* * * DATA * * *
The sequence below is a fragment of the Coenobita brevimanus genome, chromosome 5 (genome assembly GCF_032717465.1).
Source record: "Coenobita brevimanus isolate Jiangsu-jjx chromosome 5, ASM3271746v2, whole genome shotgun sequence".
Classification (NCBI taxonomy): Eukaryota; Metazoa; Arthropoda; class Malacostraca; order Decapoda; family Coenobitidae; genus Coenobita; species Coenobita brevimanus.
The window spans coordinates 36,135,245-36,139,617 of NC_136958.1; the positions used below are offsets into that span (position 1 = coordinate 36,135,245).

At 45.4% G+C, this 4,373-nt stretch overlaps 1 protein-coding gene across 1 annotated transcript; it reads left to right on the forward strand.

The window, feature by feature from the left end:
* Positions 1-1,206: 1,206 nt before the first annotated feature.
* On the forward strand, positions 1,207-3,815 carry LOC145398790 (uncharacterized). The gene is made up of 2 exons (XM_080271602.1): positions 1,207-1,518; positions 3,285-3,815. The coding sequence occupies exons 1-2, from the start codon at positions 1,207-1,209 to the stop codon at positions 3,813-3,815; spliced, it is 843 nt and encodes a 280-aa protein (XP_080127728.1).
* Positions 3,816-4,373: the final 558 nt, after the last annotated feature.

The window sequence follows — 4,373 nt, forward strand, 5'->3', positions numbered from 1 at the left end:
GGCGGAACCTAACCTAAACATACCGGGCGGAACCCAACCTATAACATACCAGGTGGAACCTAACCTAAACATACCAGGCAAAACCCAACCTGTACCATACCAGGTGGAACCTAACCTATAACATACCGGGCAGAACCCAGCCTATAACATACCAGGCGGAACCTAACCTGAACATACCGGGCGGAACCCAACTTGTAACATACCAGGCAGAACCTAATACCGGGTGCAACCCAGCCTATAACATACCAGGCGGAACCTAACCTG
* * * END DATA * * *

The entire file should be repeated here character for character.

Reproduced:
The sequence below is a fragment of the Coenobita brevimanus genome, chromosome 5 (genome assembly GCF_032717465.1).
Source record: "Coenobita brevimanus isolate Jiangsu-jjx chromosome 5, ASM3271746v2, whole genome shotgun sequence".
Classification (NCBI taxonomy): Eukaryota; Metazoa; Arthropoda; class Malacostraca; order Decapoda; family Coenobitidae; genus Coenobita; species Coenobita brevimanus.
The window spans coordinates 36,135,245-36,139,617 of NC_136958.1; the positions used below are offsets into that span (position 1 = coordinate 36,135,245).

At 45.4% G+C, this 4,373-nt stretch overlaps 1 protein-coding gene across 1 annotated transcript; it reads left to right on the forward strand.

The window, feature by feature from the left end:
* Positions 1-1,206: 1,206 nt before the first annotated feature.
* On the forward strand, positions 1,207-3,815 carry LOC145398790 (uncharacterized). The gene is made up of 2 exons (XM_080271602.1): positions 1,207-1,518; positions 3,285-3,815. The coding sequence occupies exons 1-2, from the start codon at positions 1,207-1,209 to the stop codon at positions 3,813-3,815; spliced, it is 843 nt and encodes a 280-aa protein (XP_080127728.1).
* Positions 3,816-4,373: the final 558 nt, after the last annotated feature.

The window sequence follows — 4,373 nt, forward strand, 5'->3', positions numbered from 1 at the left end:
GGCGGAACCTAACCTAAACATACCGGGCGGAACCCAACCTATAACATACCAGGTGGAACCTAACCTAAACATACCAGGCAAAACCCAACCTGTACCATACCAGGTGGAACCTAACCTATAACATACCGGGCAGAACCCAGCCTATAACATACCAGGCGGAACCTAACCTGAACATACCGGGCGGAACCCAACTTGTAACATACCAGGCAGAACCTAATACCGGGTGCAACCCAGCCTATAACATACCAGGCGGAACCTAACCTG